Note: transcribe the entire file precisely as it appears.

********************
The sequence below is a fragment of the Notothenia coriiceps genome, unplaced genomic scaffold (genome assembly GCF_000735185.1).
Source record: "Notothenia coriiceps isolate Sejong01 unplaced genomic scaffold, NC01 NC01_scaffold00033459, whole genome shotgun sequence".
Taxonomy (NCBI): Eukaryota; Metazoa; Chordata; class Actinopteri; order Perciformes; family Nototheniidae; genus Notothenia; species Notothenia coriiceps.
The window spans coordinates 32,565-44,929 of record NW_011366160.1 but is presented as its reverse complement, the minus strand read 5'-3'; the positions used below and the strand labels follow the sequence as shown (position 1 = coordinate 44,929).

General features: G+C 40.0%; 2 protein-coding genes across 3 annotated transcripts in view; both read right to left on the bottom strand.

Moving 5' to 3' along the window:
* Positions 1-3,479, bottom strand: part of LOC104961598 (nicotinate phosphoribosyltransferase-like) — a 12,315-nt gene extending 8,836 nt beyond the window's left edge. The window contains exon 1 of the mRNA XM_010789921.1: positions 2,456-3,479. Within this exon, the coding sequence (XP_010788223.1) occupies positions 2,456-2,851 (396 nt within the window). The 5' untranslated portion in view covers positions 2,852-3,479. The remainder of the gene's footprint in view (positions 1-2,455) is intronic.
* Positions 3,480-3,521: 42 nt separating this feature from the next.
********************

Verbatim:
The sequence below is a fragment of the Notothenia coriiceps genome, unplaced genomic scaffold (genome assembly GCF_000735185.1).
Source record: "Notothenia coriiceps isolate Sejong01 unplaced genomic scaffold, NC01 NC01_scaffold00033459, whole genome shotgun sequence".
Taxonomy (NCBI): Eukaryota; Metazoa; Chordata; class Actinopteri; order Perciformes; family Nototheniidae; genus Notothenia; species Notothenia coriiceps.
The window spans coordinates 32,565-44,929 of record NW_011366160.1 but is presented as its reverse complement, the minus strand read 5'-3'; the positions used below and the strand labels follow the sequence as shown (position 1 = coordinate 44,929).

General features: G+C 40.0%; 2 protein-coding genes across 3 annotated transcripts in view; both read right to left on the bottom strand.

Moving 5' to 3' along the window:
* Positions 1-3,479, bottom strand: part of LOC104961598 (nicotinate phosphoribosyltransferase-like) — a 12,315-nt gene extending 8,836 nt beyond the window's left edge. The window contains exon 1 of the mRNA XM_010789921.1: positions 2,456-3,479. Within this exon, the coding sequence (XP_010788223.1) occupies positions 2,456-2,851 (396 nt within the window). The 5' untranslated portion in view covers positions 2,852-3,479. The remainder of the gene's footprint in view (positions 1-2,455) is intronic.
* Positions 3,480-3,521: 42 nt separating this feature from the next.